Witness to History: Modern China through the Eyes of Survivors and Writers
06/27/2005 - 08/10/2005
Monday & Wednesday 01:30 PM - 04:00 PM
Public Affairs Center 421
How do we bridge the gulf between past and present? How do we come close to the epicenter of historical events? These are challenging questions, especially if our subjects are distant in both time and place. China, with its long, turbulent, and interesting history, offers a concrete opportunity to stretch the historical imagination. This course will use the testimony of Chinese survivors and writers to bring to life events that may be otherwise too complex, too baffling to comprehend.
Some of the key events of modern Chinese history that we will explore will be the birth of the Qing dynasty in 1644, the Opium War of 1844, the burning of the Summer Palace in 1860, the Republican Revolution of 1911, the Nanking Massacre of 1937, and the Cultural Revolution of 1966-1976.
In each class meeting, the instructor will provide a short historical overview of the period under discussion as well as ample opportunity for seminar discussion of fascinating texts. These include: Dori Laub and Shoshana Feldman, Testimony (two key essays on the various meanings of historical witnessing written by a psychoanalyst and literary scholar that explore the Holocaust from a comparative perspective); Jonathan Spence, The Death of Woman Wang (a compelling account of the murder of a nearly nameless peasant woman in the early years of the Qing dynasty, told through folk tales, magic, and government records); Vera Schwarcz, "Circling the Void: Memory in the Life and Poetry of the Manchu Prince Yihuan (1840-1891)" (an essay about how poems can bear witness to traumatic events, such as the burning of the Summer Palace and others, including the events of September 11th); Ye Zhaoyan, Nanjing 1937: A Love Story (a recent novel from China that circles the massacre of 1937 from the point of view of historical fiction informed by the pressures of nationalism, both in the 1930s and the present); and Jung Chang, Wild Swans: Three Daughters of China (a memoir by a young woman who survived the Cultural Revolution as a Red Guard, and who came to think more deeply about the violence endured by her mother and grandmother in the 1920s, 1930s and 1940s).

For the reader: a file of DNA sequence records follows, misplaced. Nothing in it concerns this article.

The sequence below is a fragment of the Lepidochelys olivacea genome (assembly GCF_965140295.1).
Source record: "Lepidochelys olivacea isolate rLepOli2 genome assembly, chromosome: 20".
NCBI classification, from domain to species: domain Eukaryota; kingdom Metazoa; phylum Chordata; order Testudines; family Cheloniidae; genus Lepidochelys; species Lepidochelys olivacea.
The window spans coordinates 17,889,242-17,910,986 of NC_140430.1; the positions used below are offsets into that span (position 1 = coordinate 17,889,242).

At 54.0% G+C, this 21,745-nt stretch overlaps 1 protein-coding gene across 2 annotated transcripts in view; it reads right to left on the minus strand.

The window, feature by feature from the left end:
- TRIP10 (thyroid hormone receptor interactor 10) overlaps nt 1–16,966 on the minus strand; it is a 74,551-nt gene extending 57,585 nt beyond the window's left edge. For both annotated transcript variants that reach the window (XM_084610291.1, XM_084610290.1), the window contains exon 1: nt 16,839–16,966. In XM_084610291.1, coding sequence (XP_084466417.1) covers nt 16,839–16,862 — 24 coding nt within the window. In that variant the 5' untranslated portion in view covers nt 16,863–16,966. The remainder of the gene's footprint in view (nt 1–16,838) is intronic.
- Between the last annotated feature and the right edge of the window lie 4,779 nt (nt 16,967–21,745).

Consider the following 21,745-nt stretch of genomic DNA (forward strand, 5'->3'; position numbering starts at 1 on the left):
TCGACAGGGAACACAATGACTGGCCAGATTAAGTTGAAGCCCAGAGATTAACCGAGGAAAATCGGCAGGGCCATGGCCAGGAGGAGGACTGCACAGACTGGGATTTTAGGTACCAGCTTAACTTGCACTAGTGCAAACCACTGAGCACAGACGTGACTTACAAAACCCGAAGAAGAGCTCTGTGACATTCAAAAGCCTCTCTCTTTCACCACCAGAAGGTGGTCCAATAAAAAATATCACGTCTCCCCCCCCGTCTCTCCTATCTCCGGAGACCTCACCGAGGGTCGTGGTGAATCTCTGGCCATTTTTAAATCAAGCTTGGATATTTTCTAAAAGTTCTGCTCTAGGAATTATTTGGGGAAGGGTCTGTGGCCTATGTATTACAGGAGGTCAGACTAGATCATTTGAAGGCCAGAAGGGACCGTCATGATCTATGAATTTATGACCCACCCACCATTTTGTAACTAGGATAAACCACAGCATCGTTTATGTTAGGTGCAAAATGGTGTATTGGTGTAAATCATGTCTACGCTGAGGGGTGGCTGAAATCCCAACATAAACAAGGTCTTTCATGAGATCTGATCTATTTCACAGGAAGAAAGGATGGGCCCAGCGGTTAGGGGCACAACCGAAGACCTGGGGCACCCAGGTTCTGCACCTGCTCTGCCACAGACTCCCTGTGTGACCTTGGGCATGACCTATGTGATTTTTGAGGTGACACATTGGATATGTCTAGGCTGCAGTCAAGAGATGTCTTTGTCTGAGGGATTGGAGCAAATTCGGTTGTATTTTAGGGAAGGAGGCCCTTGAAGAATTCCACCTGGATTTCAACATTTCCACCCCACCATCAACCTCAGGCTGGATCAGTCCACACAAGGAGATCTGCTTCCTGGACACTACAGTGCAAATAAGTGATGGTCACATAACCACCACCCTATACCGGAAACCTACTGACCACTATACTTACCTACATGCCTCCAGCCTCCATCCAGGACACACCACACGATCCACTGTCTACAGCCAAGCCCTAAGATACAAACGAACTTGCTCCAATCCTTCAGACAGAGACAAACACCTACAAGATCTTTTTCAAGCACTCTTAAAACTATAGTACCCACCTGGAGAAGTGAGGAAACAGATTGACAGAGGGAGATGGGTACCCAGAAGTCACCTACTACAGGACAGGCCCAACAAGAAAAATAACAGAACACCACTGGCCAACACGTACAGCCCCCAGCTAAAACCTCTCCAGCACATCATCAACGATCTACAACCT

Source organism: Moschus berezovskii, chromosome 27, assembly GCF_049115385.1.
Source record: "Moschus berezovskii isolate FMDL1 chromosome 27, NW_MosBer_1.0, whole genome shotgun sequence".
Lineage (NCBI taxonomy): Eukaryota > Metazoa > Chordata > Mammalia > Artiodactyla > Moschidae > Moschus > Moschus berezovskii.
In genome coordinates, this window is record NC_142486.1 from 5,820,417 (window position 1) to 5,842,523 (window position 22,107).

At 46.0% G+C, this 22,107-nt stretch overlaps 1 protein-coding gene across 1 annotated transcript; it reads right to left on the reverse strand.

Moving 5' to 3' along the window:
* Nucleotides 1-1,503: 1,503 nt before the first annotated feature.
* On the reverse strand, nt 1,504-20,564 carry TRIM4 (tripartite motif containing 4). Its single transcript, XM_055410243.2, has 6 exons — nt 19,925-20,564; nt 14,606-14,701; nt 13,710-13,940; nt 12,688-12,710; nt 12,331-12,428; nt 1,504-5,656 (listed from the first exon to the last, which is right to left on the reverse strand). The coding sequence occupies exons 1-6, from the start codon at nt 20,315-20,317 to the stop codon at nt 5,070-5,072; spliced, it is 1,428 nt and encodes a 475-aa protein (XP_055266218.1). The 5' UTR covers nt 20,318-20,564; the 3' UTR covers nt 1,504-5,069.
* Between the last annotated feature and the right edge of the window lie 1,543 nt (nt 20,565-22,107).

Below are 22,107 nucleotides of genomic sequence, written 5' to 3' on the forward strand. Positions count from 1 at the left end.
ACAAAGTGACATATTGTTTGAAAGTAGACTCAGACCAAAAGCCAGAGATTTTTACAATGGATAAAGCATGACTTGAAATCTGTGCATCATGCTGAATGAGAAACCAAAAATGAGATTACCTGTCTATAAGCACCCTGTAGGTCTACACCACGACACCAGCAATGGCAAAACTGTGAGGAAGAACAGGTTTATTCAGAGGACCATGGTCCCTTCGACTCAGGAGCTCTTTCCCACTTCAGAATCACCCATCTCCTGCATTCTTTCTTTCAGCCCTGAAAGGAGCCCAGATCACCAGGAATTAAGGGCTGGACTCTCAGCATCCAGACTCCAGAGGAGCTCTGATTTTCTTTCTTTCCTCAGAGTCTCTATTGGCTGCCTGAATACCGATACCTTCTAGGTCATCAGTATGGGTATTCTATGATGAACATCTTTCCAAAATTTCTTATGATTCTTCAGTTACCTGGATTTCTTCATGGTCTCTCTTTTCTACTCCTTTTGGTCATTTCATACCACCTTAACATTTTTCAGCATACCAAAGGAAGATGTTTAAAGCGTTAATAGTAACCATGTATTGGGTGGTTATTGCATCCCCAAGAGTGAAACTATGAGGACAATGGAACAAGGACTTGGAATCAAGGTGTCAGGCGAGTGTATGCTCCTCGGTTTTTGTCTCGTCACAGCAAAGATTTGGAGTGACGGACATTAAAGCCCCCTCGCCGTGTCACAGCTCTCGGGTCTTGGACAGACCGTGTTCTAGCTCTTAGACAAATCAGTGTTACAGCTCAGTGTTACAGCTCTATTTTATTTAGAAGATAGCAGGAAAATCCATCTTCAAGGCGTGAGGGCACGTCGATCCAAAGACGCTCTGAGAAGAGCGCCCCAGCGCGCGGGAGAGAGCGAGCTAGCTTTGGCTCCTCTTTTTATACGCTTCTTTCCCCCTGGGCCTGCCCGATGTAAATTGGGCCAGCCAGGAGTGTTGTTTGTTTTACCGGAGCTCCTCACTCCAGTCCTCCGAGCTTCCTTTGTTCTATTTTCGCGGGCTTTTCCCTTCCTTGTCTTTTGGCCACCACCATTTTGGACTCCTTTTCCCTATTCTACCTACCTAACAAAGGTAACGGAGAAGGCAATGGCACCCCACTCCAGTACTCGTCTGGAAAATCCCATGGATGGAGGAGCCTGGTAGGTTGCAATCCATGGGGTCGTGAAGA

Students will be expected to write one short essay (3-4 pages) each week responding to the reading from a comparative perspective informed by other cross-cultural interests and research. Half the class will write essays for Monday, the other for Wednesday. These essays will be read in common and will form the basis of seminar discussion each week. In addition, students are required to write a research essay of 10-12 pages on a topic of their choice.
A syllabus for this course is available at:
Vera Schwarcz (BA Vassar College; MA Yale University; PhD Stanford University) is professor of history, Mansfield Freeman Professor of East Asian Studies, and founding director of the Freeman Center for East Asian Studies. She is author of more than 50 articles and seven books, most recently, In the Garden of Memory, (March Street Press, 2004), and Singing Crane Garden: Art and Atrocity in One Corner of China (forthcoming from University of Pennsylvania Press).
Consent of Instructor Required: No
|Level: GLSP||Credits: 3||Enrollment Limit: 16|
Texts to purchase for this course:
Jund Chang, WILD SWANS: THREE DAUGHTERS OF CHINA (Touchstone), Paperback
Ha Jin, THE CRAZED: A NOVEL (Pantheon), Paperback
Anchee Min, EMPRESS ORCHID (Houghton Mifflin), Paperback
Jonathan Spence, THE DEATH OF WOMAN WANG (Penguin Books), Paperback
Jonathan Spence, THE SEARCH FOR MODERN CHINA (W.W. Norton), Paperback
Zhaoyan Ye, NANJING 1937: A LOVE STORY (Anchor), Paperback
READING MATERIALS AVAILABLE AT BROAD STREET BOOKS, 45 BROAD STREET, MIDDLETOWN, 860-685-7323
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